Those who know me, know I despise the new Kindle and other such gadgets. Call me crazy, but reading involves more than just words on a page, or as in today’s reading society, words on a tiny screen. It invokes memory and imagination, not just from the interpretation of the words but from the full experience of holding a book in ones hands, the smell of the pages, the sound of the binding…I could go on and on. Reading is tactile. It involves all of ones senses.
So someone please explain to me how you can get all of that sensory overload from an electronic book medium.
Many of my friends, who shall remain nameless in their betrayal, love their Kindles and such. So, it’s good to see someone out there is in my corner. This is what I received in my Holiday Notes from Watermark:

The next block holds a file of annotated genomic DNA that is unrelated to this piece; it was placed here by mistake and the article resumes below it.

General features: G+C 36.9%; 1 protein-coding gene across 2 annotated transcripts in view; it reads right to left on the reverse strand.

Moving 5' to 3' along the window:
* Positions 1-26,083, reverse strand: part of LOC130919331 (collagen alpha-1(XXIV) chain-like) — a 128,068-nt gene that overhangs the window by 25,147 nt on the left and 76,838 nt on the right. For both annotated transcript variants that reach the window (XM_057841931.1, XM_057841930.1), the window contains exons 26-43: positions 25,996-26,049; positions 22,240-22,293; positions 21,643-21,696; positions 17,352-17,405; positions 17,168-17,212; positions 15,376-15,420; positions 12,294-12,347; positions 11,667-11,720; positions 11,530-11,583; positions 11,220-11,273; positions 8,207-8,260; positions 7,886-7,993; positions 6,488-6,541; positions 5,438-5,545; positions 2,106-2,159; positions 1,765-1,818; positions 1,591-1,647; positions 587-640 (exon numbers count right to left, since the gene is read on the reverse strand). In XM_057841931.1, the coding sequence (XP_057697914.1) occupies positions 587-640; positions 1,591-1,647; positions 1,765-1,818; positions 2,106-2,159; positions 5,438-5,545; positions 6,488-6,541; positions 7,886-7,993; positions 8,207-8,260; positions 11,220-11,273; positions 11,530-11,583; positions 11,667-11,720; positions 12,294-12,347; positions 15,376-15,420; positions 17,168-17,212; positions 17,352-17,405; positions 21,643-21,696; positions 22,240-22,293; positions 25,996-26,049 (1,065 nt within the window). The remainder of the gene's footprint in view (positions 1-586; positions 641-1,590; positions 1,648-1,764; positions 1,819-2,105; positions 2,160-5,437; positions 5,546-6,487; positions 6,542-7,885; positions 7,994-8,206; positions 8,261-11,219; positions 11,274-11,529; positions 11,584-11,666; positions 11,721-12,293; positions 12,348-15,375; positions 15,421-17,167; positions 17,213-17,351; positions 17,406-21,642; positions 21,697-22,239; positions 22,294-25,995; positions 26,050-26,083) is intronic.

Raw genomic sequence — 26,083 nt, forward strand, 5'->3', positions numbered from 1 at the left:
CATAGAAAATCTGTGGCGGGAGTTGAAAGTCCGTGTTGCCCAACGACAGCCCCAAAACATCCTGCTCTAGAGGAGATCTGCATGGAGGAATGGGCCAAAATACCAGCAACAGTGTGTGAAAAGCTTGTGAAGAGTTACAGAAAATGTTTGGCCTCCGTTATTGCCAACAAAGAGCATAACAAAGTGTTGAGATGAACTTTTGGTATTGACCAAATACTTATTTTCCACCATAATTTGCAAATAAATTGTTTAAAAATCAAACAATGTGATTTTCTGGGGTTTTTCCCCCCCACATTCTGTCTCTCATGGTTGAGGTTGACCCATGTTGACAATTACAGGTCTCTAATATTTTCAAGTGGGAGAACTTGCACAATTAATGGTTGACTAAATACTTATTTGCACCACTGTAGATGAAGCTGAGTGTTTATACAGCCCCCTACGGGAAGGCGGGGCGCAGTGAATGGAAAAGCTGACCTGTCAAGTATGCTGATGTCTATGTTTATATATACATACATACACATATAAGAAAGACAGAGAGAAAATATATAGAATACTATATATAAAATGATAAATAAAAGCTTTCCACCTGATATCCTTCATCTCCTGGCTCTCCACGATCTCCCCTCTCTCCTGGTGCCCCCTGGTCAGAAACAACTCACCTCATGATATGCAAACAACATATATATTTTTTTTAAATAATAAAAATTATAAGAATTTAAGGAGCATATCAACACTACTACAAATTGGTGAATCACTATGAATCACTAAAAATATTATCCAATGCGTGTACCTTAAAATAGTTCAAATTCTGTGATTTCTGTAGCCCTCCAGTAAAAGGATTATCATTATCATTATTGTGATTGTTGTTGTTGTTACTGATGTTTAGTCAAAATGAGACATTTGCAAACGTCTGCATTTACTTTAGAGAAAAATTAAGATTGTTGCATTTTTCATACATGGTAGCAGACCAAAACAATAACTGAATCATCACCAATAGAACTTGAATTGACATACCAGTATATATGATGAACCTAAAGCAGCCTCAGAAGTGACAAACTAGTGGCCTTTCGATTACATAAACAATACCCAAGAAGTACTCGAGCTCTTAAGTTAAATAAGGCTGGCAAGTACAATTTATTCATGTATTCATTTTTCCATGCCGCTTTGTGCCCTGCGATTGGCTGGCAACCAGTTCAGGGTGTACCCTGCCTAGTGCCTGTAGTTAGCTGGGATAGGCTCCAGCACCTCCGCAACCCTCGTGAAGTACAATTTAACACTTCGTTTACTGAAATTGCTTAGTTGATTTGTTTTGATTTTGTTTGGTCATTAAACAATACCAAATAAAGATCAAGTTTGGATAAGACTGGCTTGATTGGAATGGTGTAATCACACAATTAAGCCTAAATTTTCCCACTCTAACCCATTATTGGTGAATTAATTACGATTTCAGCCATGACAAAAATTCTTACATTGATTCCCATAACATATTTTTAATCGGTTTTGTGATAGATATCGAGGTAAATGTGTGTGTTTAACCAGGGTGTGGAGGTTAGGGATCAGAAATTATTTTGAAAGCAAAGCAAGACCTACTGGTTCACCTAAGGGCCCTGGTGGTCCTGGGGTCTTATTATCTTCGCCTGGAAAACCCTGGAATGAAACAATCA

The book business has always been under some kind of black cloud.The swirling storm of the electronic book medium is one we treat the same as Kansans treat a tornado warning. Go outside and see if we can see it. We never do. We hear it, we see the devastation, but few of us have actually seen the storm. I find this similar to the news I hear about Electronic Books. That is, despite the warnings of the physical book being lost in the vortex, book sales at Watermark Books & Café has been up by double digits this year. Business is up at my colleague’s stores across the country. Barnes & Borders were supposed to sweep us away when they blew into town, and news of their companies is not so good these days. The storm is out there, but not in our front yard.
Don’t get me wrong; tornadoes and the fragile future of the book are real to me. I just think the end of the physical book is farther off than the news and buzz would have us believe. Book clubs continue to thrive. Readers meet authors and want to have a physical connection to that experience. Books still change lives and will continue to do so because of the intimacy of reading—of losing oneself deep inside a story. A well-loved book is a precious thing.
Well said, Sarah.